From: Mark Davis (email@example.com)
Date: Wed Nov 26 2003 - 12:02:50 EST
I agree that the numeric values should be set properly where they exist,
following the precedent of other scripts. In practice, however, with non-decimal
systems the programmer will need to know much more about how the numbering
system works than just simply the numeric values, so the fact that we mention
that Roman numeral C has the value 100 does not really play a significant role
in someone's implementing Roman numerals correctly.
There was a very useful book on numbering systems: "Histoire universelle des
chiffres" by Georges Ifrah. And I just found out that there is a new revision
out in English. ("Calendrical Calculations" also has a new edition out, BTW).
► शिष्यादिच्छेत्पराजयम् ◄
----- Original Message -----
From: "Philippe Verdy" <firstname.lastname@example.org>
To: "Michael Everson" <email@example.com>
Cc: "Unicode@Unicode.Org" <firstname.lastname@example.org>
Sent: Wed, 2003 Nov 26 06:40
Subject: RE: numeric properties of Nl characters in the UCD
> Michael Everson writes:
> > >But why do U+10341 [GOTHIC LETTER NINETY] and U+1034A [GOTHIC LETTER NINE
> > >HUNDRED], which are letters that are only ever used to represent the
> > >numbers 90 and 900 respectively (they have no intrinsic phonetic
> > >value), not have a numeric value assigned to them?
> > Because there's no particular value in doing so.
> > The burden is on you (or whomever) to prove that there would be.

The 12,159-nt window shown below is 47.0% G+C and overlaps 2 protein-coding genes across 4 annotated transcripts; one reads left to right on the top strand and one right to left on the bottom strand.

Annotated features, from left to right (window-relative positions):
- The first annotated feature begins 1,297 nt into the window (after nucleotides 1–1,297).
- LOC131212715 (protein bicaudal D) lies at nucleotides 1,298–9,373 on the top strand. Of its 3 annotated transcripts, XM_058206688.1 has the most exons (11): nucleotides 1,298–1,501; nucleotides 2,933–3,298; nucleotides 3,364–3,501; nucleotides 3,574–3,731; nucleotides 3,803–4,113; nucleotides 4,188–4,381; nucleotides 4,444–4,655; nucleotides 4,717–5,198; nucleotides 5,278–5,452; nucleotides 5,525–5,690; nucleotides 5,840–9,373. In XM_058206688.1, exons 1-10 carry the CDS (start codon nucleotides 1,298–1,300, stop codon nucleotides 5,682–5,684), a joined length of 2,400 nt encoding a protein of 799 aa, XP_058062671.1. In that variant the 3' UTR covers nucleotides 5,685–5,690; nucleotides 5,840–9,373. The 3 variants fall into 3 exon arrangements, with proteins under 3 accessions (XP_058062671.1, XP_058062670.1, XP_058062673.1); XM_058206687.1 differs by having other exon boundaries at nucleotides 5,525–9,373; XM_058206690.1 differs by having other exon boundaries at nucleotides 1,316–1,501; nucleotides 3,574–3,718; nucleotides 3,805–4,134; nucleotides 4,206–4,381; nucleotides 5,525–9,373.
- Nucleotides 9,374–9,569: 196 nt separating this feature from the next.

> > Otherwise, if it ain't broke, don't fix it.
> The cost of such exceptions is that an application cannot reliably use the
> general categories to detect, evaluate or create numbers in a relevant
> script. So this requires a separate table for each supported script.
> This unnecessarily complicates algorithms that support internationalized
> numeric strings, in a area where it could be very simply fixed.
> We do need that characters that have a numeric property be defined either as
> "Nd" (with three non-empty numeric properties values), or "Ni" (with two
> non-empty numeric properties values), or "Nl" (with one non-empty numeric
> properties values) or "No", i.e. "Number, Other" (with no non-empty numeric
> properties), and that NO other category than "Mn" can have non-empty numeric
> > >BTW I've just noticed that U+10341 has a general category of
> > "Lo" (Letter,
> > >Other), whereas U+1034A has a general category of "Nl" (Number,
> > Letter), which
> > >seems a little odd.
> > It does.
> And it is fixable...
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